Australia's Space Journey

Never lost, now charting a course



Brett Biddington


This article builds on a paper published in the August 2021 Edition of Space Policy, with the title "Is Australia Really Lost in Space?" [1]. The paper exposed the myth that Australia had a 'Golden Age' in space that was later squandered by a succession of governments that refused to invest in the Australian space program.

Central to the Australia’s Golden Age was a joint UK/Australian project conducted at Woomera between 1948 and 1980 [2]. An important claim about the Golden Age is that Australia was the third nation to build and launch a satellite, WRESAT, from its sovereign territory. Conveniently overlooked, WRESAT was launched on a modified US Redstone rocket that had been brought to Australia to support the joint Australia, UK, US Sparta program and that became surplus to the program’s needs [3] [4].

An important legacy of Australia’s early involvement in space activities is institutional. The Australian Security Intelligence Organisation (ASIO), Australia’s equivalent of MI5, was born from damaging leaks from the highest levels of the Australian Government to Moscow. ASIO’s Official History notes, “The Government’s main concern [in 1947] was the guided weapons testing range to be established at Woomera in northern South Australia” [5]. The second institution was a dedicated and well-resourced Defence science and technology organisation called Weapons Research Establishment (WRE) in the 1940s, which is now known as the Defence Science and Technology Group (DSTG).  

Australia’s space journey is best understood through the lens of two enduring and inter-related policy drivers:

  • Geography (location and large size; small population, concentrated in large coastal cities).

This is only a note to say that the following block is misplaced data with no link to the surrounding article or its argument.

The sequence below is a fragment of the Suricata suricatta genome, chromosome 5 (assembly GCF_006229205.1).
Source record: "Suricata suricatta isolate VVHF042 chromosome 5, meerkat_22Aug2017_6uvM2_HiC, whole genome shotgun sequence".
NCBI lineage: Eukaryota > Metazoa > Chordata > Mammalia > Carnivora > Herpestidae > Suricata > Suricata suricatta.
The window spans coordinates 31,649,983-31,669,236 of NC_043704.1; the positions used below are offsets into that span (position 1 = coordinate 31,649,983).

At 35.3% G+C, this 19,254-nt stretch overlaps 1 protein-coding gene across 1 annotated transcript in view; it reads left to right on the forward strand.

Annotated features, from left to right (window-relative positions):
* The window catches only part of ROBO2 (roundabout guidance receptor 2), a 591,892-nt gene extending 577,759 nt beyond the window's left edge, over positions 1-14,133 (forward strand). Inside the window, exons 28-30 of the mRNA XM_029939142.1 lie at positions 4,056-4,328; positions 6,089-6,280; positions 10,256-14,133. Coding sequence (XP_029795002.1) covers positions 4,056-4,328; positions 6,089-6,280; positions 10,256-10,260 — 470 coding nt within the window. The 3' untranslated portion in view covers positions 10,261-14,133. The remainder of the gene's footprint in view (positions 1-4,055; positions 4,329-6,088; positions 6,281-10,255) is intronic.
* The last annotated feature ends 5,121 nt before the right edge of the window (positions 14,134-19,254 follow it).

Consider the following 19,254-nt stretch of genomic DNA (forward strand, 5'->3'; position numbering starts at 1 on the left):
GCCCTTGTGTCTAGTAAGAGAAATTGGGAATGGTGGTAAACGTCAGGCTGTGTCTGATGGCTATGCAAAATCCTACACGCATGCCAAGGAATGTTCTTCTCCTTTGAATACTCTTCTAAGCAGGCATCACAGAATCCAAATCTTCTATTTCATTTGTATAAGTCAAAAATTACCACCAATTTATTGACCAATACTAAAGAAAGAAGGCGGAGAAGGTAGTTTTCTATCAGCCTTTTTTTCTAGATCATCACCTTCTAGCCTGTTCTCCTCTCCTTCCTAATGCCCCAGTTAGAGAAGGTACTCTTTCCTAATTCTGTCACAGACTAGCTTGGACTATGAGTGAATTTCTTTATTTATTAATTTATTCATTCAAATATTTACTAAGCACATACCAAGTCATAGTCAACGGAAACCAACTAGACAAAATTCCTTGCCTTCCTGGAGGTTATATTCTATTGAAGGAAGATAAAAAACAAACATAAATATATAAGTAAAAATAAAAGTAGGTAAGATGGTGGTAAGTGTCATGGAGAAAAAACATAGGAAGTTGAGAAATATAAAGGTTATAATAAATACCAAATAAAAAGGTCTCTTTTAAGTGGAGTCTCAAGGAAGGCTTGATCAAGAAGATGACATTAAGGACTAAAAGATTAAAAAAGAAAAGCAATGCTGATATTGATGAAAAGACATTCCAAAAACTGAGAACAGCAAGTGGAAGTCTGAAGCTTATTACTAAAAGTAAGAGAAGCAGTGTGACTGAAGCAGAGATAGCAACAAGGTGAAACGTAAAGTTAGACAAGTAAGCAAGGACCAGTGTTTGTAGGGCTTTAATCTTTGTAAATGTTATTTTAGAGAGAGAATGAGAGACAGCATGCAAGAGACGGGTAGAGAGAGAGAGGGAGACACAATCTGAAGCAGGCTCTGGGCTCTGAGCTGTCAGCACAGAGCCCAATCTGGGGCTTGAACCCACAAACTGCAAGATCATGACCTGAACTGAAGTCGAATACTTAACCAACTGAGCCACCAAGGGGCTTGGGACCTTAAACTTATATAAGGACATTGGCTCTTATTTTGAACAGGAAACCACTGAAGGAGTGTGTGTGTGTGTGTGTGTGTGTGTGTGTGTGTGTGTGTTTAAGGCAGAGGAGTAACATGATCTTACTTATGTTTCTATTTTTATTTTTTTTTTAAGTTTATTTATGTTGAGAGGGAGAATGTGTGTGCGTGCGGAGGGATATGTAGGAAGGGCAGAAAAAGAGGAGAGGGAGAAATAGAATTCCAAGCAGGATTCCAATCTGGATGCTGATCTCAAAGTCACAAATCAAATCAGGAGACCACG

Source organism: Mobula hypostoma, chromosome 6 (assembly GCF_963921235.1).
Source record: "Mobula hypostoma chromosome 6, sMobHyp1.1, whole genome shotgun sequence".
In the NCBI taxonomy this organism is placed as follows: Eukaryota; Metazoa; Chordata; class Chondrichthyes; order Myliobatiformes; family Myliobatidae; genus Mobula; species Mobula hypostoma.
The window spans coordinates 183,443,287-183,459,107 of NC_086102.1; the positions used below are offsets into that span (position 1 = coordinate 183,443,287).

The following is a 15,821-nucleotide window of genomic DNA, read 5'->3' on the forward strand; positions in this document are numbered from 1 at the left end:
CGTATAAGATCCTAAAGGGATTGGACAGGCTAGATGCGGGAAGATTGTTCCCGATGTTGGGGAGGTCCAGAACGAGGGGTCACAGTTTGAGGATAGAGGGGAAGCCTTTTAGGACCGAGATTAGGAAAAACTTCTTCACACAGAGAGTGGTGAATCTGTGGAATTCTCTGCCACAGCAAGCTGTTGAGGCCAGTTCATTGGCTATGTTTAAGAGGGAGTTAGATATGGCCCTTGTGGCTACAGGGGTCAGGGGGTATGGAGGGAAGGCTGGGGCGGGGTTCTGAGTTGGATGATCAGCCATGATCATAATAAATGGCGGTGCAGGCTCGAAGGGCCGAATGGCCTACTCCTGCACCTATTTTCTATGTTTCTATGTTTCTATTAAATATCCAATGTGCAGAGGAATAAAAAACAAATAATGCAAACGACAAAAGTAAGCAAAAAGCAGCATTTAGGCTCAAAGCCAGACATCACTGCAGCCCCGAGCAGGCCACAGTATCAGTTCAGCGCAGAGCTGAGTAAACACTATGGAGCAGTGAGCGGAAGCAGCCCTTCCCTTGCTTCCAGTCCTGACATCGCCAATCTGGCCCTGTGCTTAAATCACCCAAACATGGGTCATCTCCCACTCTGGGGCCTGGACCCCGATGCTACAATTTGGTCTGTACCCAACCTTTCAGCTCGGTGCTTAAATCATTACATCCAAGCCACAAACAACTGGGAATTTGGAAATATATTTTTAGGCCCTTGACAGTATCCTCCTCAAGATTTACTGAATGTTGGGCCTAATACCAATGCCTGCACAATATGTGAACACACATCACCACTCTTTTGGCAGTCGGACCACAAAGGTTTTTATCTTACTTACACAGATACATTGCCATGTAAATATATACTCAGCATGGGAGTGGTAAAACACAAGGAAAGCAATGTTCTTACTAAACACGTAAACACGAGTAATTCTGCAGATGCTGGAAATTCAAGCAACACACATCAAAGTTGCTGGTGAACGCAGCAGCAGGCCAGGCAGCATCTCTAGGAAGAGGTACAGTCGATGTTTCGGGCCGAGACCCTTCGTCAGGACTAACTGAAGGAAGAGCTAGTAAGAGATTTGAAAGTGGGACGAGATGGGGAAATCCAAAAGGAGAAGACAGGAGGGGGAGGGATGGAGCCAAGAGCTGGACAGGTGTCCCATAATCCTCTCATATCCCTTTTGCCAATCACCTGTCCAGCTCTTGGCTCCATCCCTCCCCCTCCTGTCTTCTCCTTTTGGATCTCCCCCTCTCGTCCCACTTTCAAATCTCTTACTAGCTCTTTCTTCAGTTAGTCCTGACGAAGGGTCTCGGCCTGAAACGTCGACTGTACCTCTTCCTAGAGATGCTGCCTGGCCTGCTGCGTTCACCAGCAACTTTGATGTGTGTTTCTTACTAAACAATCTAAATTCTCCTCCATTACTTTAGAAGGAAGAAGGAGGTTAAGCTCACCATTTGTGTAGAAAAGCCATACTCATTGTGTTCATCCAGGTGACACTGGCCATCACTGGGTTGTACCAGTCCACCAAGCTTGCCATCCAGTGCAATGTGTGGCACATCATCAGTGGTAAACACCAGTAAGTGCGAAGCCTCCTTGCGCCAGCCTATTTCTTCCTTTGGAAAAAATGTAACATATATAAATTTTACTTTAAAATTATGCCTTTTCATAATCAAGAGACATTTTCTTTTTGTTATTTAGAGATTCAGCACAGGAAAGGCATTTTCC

• Alliance relationships (and the secrecy, bred of the Cold War, and continuing today, around Defence and broader national security space programs). 

External pressures, more than internal vision and understanding, have forced a succession of Australian Governments to pay increasing public attention to space matters. Happenstance and incrementalism describe Australia's space journey. There has been no Damascus Road miracle leading to a national space vision.




Australia is the sixth largest nation by land area in the world with a small population of 26 million [6]. Most people live close to the coast with a small number of large cities. Sensors on the continent see parts of space that cannot be observed from the northern hemisphere. Remote areas are profoundly radio quiet making them highly desirable sites for radio observatories and for ground stations that support US, European and Japanese space science initiatives.


Alliance Relationships

As a loyal member of the British Empire, Australia supported the early space endeavours of the UK by making available vast tracts of sparsely populated territory for missile development and testing. In passing, little official care or consideration was given to the indigenous peoples whose lands were commandeered [7]. From the 1960s Australia accommodated numerous US requests to support its civil and military space programs. As such, ground stations were built across the country to support the Gemini and Apollo programs as well as NASA’s deep space missions. However, except for the Canberra Deep Space Communications Complex (CDSCC), located at Tidbinbilla near Canberra, the rest have long closed [8] [9].